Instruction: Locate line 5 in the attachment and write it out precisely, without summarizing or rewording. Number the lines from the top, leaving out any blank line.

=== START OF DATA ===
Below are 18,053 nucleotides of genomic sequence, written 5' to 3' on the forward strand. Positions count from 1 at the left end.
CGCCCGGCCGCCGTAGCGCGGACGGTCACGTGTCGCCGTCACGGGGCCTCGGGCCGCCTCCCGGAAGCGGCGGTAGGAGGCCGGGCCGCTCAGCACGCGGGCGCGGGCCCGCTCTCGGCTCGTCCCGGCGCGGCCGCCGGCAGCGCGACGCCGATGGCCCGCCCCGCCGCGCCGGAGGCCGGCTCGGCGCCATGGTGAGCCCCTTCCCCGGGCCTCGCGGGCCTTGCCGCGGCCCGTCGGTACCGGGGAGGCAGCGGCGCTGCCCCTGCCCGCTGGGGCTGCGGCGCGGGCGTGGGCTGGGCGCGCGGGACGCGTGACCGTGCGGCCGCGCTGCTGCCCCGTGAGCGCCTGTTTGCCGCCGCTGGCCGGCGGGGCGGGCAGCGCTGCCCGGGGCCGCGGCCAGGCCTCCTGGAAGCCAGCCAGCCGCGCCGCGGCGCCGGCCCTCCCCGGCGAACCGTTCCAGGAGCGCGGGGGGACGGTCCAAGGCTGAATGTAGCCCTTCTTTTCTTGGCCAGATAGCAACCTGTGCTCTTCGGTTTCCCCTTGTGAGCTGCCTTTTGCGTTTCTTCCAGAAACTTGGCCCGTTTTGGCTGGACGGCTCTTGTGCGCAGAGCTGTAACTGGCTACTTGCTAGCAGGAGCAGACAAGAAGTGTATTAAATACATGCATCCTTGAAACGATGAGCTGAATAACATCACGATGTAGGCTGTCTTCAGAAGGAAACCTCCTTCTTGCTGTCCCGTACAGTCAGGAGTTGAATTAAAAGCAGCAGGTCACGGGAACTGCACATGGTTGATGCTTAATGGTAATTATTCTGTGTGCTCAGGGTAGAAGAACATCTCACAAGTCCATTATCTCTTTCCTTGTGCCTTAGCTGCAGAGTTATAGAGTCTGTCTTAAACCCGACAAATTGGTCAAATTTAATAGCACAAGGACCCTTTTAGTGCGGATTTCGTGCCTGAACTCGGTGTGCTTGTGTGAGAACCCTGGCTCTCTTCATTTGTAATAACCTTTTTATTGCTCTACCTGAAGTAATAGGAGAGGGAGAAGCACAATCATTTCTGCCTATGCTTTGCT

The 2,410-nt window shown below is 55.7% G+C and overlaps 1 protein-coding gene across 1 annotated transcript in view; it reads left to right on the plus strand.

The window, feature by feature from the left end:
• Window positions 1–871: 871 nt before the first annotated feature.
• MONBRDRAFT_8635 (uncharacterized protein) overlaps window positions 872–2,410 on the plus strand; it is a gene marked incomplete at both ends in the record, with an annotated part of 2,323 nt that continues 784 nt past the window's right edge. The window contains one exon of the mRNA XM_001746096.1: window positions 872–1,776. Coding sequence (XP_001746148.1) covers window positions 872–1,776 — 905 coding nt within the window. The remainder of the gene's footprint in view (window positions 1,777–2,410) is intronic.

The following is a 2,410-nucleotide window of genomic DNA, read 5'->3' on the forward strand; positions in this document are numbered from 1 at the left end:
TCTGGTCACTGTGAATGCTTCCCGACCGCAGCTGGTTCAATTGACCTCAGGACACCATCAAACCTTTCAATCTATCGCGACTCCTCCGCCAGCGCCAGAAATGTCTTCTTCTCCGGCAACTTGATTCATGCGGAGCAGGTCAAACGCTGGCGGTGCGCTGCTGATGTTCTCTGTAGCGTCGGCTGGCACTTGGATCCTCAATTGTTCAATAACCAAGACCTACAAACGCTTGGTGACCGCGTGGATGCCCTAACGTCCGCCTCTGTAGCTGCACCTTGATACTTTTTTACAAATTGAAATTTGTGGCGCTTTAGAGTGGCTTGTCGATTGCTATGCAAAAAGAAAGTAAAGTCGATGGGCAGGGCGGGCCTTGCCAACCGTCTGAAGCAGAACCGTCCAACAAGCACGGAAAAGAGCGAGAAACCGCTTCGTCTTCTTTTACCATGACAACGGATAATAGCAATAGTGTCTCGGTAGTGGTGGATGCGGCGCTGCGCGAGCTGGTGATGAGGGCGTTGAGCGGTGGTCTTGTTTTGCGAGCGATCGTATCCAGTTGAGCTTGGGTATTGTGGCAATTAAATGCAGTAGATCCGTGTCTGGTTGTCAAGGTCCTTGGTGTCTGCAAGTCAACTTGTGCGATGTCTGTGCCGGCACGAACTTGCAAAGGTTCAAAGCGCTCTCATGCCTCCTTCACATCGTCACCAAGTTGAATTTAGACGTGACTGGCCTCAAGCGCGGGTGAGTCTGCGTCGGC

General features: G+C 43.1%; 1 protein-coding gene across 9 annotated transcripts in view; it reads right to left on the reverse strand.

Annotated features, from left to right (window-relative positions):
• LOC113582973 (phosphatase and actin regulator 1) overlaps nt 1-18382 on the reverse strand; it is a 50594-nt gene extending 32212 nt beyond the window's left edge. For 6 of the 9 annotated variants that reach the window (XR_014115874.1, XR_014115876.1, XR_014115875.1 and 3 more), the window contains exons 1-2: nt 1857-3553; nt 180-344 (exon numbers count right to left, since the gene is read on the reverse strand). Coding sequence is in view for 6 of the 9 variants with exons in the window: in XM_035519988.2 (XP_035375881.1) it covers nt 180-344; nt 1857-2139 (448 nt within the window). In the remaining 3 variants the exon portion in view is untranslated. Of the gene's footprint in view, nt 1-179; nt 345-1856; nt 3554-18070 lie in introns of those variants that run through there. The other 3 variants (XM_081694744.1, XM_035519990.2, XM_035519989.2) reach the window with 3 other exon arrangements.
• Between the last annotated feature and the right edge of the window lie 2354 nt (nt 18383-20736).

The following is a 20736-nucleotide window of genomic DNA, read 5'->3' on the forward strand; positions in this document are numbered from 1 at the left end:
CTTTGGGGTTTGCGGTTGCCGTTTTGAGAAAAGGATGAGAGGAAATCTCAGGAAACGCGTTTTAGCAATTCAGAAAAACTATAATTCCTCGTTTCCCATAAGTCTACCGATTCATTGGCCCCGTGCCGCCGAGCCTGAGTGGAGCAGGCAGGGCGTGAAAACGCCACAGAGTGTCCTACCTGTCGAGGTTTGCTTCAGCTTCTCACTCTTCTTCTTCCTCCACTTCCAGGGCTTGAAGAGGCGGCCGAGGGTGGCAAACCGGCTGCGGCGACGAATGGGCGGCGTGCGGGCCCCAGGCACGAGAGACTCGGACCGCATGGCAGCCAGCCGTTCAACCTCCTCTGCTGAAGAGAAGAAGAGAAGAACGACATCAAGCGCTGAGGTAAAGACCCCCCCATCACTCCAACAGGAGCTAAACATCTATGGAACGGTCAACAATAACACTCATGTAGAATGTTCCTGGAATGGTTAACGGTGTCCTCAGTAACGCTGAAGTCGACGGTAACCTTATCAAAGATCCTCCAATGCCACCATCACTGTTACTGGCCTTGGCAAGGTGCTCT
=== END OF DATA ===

• Window positions 1–871: 871 nt before the first annotated feature.